Government makes U-turn on pension annuities



Concern over lack of consumer protection leads Treasury to abandon scheme

The government is to scrap plans to allow pensioners to cash in their pension annuities in exchange for a lump sum, saying they could not guarantee sufficient consumer protection, the Treasury has announced.

The plans, revealed in the March 2015 budget by then-chancellor George Osborne, were designed to extend greater pension freedoms to the roughly five million people who were committed to annuities they had already brought.

The government had initially confirmed the scheme would to be introduced in April 2017, but the Treasury has now cited a limited and unstable market as a reason for abandoning the idea. It said: “Creating the conditions to allow a vibrant and competitive market to emerge, with multiple buyers and sellers of annuities, could not be balanced with sufficient consumer protections.”

Economic secretary to the Treasury Simon Kirby said: “It has become clear that we cannot guarantee consumers will get good value for money in a market that is likely to be small and limited. Pursuing this policy in these circumstances would put consumers at risk – this is something I am not prepared to do.”

The industry’s response to the announcement has been mixed. In an interview with the BBC, former pensions minister Ros Altmann said the U-turn was a missed opportunity. “It will be disappointing to tens and thousands of people who bought an annuity they didn’t want and didn’t need,” she said.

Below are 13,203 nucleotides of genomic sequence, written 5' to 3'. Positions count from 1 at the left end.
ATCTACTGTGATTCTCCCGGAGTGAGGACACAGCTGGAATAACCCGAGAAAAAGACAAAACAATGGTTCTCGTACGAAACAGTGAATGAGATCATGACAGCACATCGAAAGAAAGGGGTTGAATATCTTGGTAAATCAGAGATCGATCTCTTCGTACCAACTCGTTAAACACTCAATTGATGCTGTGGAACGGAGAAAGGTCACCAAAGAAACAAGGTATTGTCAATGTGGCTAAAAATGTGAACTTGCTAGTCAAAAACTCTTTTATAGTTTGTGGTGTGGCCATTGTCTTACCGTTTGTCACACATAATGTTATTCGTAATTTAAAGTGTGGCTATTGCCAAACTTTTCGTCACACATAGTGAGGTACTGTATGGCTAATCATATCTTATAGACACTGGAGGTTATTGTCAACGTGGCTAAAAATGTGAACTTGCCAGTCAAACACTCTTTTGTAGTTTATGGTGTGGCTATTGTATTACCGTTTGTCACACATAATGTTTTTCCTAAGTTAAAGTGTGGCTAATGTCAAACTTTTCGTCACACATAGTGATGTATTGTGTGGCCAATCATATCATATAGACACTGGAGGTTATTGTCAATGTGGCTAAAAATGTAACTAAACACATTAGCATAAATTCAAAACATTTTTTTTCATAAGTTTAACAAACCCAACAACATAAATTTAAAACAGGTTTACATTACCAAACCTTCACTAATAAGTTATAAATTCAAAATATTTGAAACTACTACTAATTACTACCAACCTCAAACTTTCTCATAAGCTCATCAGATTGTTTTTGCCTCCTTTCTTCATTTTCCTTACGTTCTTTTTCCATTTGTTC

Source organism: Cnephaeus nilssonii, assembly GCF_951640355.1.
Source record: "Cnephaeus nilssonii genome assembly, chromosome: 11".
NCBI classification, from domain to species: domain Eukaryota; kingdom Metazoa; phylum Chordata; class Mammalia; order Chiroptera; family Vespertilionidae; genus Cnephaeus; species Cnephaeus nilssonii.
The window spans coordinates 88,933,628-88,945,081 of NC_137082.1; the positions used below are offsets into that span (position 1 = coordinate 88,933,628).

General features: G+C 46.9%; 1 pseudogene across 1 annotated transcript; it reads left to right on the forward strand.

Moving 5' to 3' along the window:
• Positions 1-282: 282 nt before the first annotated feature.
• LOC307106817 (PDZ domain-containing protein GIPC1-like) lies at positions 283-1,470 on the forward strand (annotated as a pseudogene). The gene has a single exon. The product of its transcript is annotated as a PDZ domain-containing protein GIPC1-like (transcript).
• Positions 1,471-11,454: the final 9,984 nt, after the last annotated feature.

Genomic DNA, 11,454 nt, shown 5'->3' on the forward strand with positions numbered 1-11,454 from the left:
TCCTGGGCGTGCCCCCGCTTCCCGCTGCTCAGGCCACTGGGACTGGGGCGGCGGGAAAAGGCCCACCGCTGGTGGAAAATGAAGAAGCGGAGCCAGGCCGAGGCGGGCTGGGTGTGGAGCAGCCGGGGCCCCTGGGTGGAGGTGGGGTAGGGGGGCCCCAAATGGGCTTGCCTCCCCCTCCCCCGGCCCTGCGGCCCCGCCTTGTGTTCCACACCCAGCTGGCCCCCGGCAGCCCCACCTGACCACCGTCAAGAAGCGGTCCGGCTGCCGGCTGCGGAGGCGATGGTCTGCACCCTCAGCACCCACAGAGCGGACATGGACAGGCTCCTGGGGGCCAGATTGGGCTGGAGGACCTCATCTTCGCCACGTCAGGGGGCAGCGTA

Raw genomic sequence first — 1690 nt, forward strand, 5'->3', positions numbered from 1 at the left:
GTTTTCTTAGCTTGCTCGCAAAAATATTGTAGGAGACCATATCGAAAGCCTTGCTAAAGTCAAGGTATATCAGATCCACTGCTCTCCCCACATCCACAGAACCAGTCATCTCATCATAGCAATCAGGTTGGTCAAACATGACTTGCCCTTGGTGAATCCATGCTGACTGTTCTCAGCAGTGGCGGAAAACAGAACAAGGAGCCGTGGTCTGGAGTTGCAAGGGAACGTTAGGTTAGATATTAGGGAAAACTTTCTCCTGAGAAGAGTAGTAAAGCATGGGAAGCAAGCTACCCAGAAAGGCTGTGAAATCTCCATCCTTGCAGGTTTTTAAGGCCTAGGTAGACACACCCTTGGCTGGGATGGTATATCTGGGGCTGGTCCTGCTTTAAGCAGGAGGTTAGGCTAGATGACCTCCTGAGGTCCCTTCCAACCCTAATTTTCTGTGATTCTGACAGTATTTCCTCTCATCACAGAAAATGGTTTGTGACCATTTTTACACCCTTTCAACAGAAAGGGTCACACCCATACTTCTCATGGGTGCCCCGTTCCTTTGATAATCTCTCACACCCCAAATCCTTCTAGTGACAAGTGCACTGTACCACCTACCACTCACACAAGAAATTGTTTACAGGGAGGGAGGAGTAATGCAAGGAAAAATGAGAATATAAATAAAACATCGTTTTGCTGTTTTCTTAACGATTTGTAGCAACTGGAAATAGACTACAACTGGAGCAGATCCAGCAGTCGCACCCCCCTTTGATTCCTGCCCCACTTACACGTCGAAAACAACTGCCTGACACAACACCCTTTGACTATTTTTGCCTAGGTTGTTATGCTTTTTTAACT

However, other experts said the government has made the right decision. “All the signs were the secondary annuity market would have been a pension freedom too far,” said Steven Cameron, pensions director at Aegon UK. “Giving up a guaranteed income for life is a huge decision and, while a small minority of people might have benefitted, this would not have been right for the vast majority, opening them up to making decisions they might later regret.

“The secondary annuity market would have offered those with existing annuities similar freedoms, but they also created many risks that could have led to individuals ending up worse off. While it seems odd to argue against ‘freedoms’, sometimes these come at huge personal risk and it’s the government’s job to set policies that work for the greater good.”

Jonathan Watts-Lay, director of financial education provider Wealth at Work, said: “We are pleased that the government has decided to drop this. We were concerned that, at best, individuals would get a poor deal in terms of what providers would give them – certainly a lot less than they originally paid for them. At worst, it could have become a scammers’ charter.”

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